Fiscal cliff talks seen as “constructive” on Friday
Greek Eurogroup meeting due tomorrow
US Thanksgiving likely to cause liquidity issues through EU summit
Data docket quiet today.
World equities have opened well so far this Monday morning after a late rally in New York on Friday evening. While Barack Obama is making headlines this morning for being the first US President to visit Myanmar, it was chatter around a meeting between him and leaders in the Senate and House of Representatives that sent sentiment higher. Obviously there is a long way to go before the cliff can be thought to have been “avoided” but the increase in sentiment is always welcome.
With the general mood one of cautious optimism this morning, the euro has begun to bounce back having had a poor day on Friday. Risk had come lower through the US session initially following poor US industrial production and TIC flow data, but it will be wholly European concerns that govern the single currency through this week.
Tomorrow sees the Eurogroup meeting where Finance Ministers are expected to finally come to an agreement over the further austerity measures they deem necessary for the Greek economy. Last week it was becoming clearer and clearer that officials within Europe are starting to come round to the market’s belief that some form of further haircut will be needed within Greece. The battle between the North and South will be over whether forgiveness needs more austerity, or whether enough has been done. There is no doubt however that we will see riotous scenes , similar to last week’s in Athens and other peripheral Eurozone cities, should the hardliners win out.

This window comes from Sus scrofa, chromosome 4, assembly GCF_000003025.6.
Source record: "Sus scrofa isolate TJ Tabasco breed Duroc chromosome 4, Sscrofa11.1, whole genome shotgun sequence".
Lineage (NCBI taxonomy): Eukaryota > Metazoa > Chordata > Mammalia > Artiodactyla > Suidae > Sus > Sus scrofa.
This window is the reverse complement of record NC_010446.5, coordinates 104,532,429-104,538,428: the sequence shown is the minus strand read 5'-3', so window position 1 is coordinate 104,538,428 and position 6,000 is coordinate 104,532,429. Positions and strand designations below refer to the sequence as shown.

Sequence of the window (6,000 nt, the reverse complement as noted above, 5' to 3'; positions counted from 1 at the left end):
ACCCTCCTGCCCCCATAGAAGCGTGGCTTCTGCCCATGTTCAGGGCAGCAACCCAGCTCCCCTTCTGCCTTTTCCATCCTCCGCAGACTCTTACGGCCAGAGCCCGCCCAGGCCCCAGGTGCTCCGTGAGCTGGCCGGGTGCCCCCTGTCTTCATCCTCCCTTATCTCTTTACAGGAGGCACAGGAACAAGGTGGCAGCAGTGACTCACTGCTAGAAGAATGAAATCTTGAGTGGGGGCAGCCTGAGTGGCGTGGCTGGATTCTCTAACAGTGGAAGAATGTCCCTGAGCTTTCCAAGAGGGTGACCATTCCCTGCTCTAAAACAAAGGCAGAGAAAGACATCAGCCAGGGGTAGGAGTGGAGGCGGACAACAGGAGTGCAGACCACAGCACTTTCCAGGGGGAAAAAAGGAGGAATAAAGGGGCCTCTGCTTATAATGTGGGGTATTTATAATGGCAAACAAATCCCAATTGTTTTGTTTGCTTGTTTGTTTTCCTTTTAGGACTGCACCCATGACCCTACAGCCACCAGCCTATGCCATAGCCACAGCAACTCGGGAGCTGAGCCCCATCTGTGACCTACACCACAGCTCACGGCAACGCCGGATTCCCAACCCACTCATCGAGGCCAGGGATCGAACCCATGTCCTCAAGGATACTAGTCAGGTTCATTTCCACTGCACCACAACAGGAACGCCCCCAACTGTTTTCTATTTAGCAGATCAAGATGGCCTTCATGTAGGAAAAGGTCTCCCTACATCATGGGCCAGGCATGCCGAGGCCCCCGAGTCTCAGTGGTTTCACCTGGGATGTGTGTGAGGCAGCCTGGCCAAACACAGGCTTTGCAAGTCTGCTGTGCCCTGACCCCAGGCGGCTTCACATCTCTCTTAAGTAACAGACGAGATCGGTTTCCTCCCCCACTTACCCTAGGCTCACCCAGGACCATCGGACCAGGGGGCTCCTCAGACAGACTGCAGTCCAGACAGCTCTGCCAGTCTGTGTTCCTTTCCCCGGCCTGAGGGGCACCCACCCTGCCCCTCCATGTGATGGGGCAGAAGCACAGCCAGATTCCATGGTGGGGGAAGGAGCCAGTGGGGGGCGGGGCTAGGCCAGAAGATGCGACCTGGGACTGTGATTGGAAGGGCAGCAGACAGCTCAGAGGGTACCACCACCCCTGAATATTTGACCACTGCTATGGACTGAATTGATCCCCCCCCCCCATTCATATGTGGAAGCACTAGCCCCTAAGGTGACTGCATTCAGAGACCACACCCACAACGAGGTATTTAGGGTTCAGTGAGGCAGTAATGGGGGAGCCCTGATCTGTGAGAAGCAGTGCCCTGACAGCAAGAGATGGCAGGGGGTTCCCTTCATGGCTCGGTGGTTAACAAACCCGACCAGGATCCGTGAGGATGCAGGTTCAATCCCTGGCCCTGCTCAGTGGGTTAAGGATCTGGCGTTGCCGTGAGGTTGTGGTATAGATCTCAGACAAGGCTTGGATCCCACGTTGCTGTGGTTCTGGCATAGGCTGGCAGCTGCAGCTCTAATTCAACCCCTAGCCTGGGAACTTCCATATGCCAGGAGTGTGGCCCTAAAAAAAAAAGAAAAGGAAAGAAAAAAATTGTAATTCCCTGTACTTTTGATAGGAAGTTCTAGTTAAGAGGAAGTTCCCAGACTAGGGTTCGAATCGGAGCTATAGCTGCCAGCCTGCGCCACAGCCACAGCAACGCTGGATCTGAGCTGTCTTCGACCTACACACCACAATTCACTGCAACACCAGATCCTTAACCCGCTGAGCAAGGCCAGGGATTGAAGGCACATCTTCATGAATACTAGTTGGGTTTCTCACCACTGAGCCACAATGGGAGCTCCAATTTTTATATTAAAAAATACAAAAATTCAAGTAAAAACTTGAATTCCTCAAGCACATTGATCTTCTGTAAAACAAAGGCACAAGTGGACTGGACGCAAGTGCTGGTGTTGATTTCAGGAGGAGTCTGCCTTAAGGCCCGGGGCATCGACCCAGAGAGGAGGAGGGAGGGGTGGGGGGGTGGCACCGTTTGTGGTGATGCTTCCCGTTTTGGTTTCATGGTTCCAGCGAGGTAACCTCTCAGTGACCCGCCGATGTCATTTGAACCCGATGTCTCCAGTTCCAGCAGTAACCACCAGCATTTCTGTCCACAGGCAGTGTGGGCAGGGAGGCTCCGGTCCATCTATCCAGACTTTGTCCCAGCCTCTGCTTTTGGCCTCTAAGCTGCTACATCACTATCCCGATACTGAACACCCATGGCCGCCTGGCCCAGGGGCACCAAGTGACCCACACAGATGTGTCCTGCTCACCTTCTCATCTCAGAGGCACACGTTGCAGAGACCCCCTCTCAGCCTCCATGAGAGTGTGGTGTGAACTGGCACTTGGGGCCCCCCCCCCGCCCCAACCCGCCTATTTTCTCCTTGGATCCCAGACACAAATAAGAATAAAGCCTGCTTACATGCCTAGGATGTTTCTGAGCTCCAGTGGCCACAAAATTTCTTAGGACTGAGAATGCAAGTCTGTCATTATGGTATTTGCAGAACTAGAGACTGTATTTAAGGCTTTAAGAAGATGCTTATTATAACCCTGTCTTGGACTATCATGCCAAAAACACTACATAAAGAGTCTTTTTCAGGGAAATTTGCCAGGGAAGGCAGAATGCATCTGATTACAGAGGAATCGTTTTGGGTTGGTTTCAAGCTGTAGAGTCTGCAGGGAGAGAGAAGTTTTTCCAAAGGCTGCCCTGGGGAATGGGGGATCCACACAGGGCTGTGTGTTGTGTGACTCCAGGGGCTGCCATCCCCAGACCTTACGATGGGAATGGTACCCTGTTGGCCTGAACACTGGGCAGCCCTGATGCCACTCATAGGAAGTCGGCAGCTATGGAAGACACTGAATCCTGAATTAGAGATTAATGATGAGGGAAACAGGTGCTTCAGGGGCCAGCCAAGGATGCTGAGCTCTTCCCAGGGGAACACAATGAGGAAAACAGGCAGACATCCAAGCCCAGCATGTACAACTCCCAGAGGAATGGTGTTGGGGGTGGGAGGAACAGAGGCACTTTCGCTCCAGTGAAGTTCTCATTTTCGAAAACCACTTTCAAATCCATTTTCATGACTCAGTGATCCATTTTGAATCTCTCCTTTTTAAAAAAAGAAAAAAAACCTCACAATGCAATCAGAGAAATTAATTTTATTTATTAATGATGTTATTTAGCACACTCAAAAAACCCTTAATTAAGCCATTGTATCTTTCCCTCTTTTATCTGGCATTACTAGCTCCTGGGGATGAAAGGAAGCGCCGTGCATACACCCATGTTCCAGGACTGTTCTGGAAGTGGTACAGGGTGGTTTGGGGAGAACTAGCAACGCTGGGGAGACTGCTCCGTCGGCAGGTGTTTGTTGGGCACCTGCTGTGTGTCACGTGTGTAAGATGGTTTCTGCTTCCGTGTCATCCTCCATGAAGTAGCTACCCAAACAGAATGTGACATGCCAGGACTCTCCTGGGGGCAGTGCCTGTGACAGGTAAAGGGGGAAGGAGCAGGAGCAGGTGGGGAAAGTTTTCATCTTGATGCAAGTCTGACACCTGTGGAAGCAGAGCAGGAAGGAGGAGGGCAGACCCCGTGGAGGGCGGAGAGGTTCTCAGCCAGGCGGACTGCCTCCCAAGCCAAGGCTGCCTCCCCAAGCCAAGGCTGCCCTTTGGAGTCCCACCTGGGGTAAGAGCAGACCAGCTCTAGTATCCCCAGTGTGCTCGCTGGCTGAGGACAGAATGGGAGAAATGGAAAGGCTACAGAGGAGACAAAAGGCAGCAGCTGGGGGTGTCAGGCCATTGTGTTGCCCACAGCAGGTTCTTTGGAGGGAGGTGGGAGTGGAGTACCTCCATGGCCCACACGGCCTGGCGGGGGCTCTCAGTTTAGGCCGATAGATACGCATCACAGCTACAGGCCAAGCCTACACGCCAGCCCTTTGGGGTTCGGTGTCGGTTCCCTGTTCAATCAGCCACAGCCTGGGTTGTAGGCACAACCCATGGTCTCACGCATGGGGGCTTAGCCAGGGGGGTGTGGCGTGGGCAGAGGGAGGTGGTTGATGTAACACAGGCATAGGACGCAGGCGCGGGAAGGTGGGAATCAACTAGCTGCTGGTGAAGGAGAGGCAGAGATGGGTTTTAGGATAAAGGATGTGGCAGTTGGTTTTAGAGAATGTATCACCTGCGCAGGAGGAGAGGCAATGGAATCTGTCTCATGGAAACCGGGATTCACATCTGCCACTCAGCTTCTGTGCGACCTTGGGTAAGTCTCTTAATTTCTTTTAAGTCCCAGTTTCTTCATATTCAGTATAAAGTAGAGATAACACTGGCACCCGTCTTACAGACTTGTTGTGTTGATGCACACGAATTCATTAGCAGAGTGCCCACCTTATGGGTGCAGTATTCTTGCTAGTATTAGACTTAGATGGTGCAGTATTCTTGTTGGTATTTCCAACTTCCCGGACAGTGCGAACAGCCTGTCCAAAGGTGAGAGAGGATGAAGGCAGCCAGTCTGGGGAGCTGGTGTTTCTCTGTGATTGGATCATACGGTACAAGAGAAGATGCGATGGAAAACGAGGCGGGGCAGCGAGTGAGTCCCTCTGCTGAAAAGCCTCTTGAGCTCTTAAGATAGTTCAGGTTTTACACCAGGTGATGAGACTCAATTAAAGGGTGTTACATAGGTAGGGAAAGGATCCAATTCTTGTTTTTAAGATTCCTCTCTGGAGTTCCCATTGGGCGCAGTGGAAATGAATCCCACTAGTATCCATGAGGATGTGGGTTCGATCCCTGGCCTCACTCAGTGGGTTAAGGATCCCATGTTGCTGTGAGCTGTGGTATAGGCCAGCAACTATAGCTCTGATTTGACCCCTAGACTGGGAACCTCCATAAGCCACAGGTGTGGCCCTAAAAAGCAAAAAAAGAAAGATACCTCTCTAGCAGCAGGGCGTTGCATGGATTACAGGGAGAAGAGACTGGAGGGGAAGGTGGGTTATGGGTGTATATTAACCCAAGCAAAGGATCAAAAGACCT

The IMF's Lagarde told reporters over the weekend that any Greek deal should be "rooted in reality, and not in wishful thinking" – she has obviously never met a European politician.
The US thanksgiving holiday (Thursday) throws an interesting curve ball into the market given it is the same day as the EU budget negotiations. Liquidity is always poor the day before and the day after the event and while we forecast that the market will largely trade sideways through the opening of the week, the latter part could see some volatility if the classic combination of low liquidity and political idiocy shows up again. The UK is determined to push for a spending freeze whilst other members are looking to go on without us.
Today’s calendar is relatively quiet with Italian industrial orders expected to once again show a wobble in their important manufacturing sector while we look for the US home sales numbers this afternoon to continue the recent improvement in US housing sentiment. All in all, we expect a quiet day with the fireworks saved for later in the week.
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